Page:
- How much does a tenner cost?
according to the bank of england – only a few pence each. The print set up costs if/when they change note designs are pretty significant, but the sheer size of the print run cancels that out.
Back when there was that big raid in Northern Ireland where millions were stolen, one of the factors that lead to it being returned was with such a significant sum stolen (the cash stolen was the NI design of note) the notes can simply be withdrawn and replaced with a new design, – easy for the general public to deal with as people rarely have more than a wallet full of notes to exchange for new, but impractical with large sums, leaving the robbers with millions in what would suddenly become toy money – meanwhile the sum that had been lost could can then magically re-appear in the bank as new notes. So the thieves would have stolen nothing and the bank would have lost nothing.Posted 4 years agofootflapsSubscriber
I was wondering because if the notes are destroyed by one of those explosive dye box things that the cash in transit people use the notes would be useless but would (I assume) still need to be replaced
I quite often get dye stained ones from cashpoints, shops etc. Normally just dye around one edge, say no more than 1cm in.Posted 4 years agomikewsmithSubscriber
breadcrumb – Member
How would you get change from 99p?
2 pence bits are a bit pointless though.Posted 4 years ago
We manage here in Australia, your shopping gets added up and then rounded to the nearest 5cp (up or down) for cash on the exact amount for card transactions. Quite simple and heaps less shrapnel to carry round.meehajaMember
on the subject of interesting money facts… it used to be m job to sort usable notes from “dirty” bundles. picking out dyed notes that could be recirculated, burnt notes, water damage and bloodied notes. Minging job!
There was a large batch of fake £1 coins that as metal values soared were worth more than the scrap value of a £1 coin (though not the cash value)
I used to be able to reel off the weights of different values in different notes but not anymore.Posted 4 years agoSpeederSubscriber
Are 1p and 2p pieces worth the hassle any more? The Dutch have a similar system to the Aus system MWS describes and it works really well without any of the faf of having virtually worthless coppers in you pocket. Having said that I’m not sure I’d want the hateful 5p to be our lowest form of currency and a “penny” is something it’d be hard to lose.Posted 4 years agoclubberMember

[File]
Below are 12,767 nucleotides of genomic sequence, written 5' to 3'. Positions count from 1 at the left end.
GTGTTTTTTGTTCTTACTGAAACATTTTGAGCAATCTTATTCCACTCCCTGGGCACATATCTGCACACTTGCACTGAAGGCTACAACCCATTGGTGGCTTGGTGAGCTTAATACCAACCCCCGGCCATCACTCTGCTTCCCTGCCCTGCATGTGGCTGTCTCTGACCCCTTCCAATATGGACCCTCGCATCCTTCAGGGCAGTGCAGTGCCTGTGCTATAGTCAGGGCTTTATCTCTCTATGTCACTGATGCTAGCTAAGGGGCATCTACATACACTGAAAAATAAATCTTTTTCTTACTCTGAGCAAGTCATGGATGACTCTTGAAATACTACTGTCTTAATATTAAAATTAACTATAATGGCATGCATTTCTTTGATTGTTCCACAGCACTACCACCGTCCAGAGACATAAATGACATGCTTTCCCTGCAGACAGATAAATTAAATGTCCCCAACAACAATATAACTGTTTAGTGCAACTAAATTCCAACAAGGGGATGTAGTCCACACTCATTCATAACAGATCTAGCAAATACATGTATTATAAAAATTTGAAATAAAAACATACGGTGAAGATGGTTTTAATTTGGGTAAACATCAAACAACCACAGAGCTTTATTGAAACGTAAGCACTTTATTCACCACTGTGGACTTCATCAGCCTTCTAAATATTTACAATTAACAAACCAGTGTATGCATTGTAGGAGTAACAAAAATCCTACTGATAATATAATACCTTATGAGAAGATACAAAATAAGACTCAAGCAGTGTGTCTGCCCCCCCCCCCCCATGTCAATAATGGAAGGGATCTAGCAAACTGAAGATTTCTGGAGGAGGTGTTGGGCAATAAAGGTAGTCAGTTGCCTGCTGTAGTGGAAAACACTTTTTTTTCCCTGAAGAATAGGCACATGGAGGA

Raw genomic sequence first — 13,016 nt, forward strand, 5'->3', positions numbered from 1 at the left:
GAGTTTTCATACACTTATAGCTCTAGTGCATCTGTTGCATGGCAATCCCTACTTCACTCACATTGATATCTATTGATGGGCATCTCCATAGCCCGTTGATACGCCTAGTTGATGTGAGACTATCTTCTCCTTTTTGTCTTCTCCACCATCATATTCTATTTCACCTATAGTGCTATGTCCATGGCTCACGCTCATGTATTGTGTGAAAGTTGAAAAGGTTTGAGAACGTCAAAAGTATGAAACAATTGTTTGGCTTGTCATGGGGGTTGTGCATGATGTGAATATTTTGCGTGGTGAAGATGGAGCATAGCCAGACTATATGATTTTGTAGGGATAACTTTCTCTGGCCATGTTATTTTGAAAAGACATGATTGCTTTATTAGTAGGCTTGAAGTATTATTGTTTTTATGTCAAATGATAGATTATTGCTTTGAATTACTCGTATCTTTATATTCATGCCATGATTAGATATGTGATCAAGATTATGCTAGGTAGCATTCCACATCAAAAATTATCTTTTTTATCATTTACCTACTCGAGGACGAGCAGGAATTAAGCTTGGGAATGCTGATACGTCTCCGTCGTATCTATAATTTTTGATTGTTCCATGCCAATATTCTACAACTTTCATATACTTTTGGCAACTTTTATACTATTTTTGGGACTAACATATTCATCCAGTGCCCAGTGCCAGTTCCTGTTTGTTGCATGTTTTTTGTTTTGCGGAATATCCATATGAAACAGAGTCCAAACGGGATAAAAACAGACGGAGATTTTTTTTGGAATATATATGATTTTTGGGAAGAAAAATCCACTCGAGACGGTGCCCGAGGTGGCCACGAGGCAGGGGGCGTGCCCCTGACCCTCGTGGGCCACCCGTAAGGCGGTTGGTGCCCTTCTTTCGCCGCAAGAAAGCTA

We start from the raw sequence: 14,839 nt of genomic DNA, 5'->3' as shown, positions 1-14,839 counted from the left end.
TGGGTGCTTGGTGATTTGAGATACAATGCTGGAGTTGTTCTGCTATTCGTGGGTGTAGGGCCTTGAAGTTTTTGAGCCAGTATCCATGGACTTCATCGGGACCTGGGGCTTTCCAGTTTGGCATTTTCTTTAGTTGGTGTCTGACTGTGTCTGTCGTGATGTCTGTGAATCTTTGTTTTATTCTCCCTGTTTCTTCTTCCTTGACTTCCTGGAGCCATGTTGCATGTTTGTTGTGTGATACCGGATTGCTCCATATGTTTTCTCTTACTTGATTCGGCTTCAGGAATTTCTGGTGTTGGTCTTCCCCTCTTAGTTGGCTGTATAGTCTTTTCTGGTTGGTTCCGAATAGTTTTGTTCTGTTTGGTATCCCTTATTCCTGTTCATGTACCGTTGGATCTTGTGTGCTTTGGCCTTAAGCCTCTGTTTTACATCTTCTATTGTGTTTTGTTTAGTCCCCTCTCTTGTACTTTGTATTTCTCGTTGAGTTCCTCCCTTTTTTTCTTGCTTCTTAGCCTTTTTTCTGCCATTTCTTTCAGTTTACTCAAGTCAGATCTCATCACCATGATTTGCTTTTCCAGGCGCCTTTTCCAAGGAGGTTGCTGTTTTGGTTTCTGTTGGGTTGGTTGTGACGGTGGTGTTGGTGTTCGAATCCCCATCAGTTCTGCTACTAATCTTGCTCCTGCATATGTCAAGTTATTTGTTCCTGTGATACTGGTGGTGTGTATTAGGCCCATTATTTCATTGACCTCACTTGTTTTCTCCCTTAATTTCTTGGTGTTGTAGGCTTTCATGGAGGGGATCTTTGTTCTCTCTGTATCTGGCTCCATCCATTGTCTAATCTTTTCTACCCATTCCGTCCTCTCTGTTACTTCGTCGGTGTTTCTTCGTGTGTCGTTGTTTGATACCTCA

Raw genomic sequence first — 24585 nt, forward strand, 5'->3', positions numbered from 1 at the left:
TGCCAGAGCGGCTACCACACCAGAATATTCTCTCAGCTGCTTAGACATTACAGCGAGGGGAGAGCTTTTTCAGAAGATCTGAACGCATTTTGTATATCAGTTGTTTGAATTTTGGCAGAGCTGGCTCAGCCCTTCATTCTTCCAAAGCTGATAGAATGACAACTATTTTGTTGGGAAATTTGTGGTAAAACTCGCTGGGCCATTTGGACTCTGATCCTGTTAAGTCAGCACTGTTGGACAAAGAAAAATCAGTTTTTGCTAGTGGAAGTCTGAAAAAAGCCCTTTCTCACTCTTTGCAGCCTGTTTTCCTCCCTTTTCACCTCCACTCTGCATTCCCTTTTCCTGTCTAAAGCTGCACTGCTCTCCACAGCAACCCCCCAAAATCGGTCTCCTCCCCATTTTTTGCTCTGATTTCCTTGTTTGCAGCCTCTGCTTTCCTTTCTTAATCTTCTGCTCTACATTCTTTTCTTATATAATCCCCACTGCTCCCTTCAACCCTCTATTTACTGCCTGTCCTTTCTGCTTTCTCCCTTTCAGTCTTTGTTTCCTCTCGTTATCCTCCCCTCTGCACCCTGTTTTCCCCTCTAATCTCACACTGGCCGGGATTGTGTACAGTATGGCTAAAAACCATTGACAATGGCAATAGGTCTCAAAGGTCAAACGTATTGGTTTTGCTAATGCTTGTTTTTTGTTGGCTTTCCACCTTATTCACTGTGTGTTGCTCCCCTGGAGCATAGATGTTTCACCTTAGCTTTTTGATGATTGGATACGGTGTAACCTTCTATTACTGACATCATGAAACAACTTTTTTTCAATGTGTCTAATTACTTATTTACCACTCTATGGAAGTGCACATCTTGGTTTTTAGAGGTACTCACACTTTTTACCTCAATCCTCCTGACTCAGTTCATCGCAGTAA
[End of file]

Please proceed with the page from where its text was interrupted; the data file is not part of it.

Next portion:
konabunny – Member
When the KLF burned a million quid, they were able to get a million pounds back from BoE after paying some sort of printing fee (abut fifty grand maybe?).
Is that confirmed – there were a lot of stories about that and whether they actually burned it at all.Posted 4 years agothisisnotaspoonMember
I drop copper coins in the collection box by the till – if there is one. I guess man folks do. So surely the charity sector would take a hit if we got rid of the one and two p coins?
Not hard to implement a system of rounding up 5p or 10p, then the till records the difference as a charity donation?Posted 4 years agonumber18Member
meehaja – Member
99p prices exist so cashiers have to give change, making sure that sales get run through the till, cutting down theft by staff and creating better account keeping/ receipt giving.
Maybe that is one reason why they continue to do it. But I think the reason these prices came to be was as a psychological pricing method. Price something at £99 rather than £100 and many people would be more inclined to buy it as it just seems like more than £1 saving. Likewise £8.99 versus £9.00.Posted 4 years agocrankboyMember
konabunny re KLF my sophisticated google skill suggests it was the one million they damaged in “nailed to the wall” that got replaced, the million they burnt either ended up in ash or picked up off the beach by locals on Jura . (or paid back into the bank as 1.3 million )Posted 4 years ago
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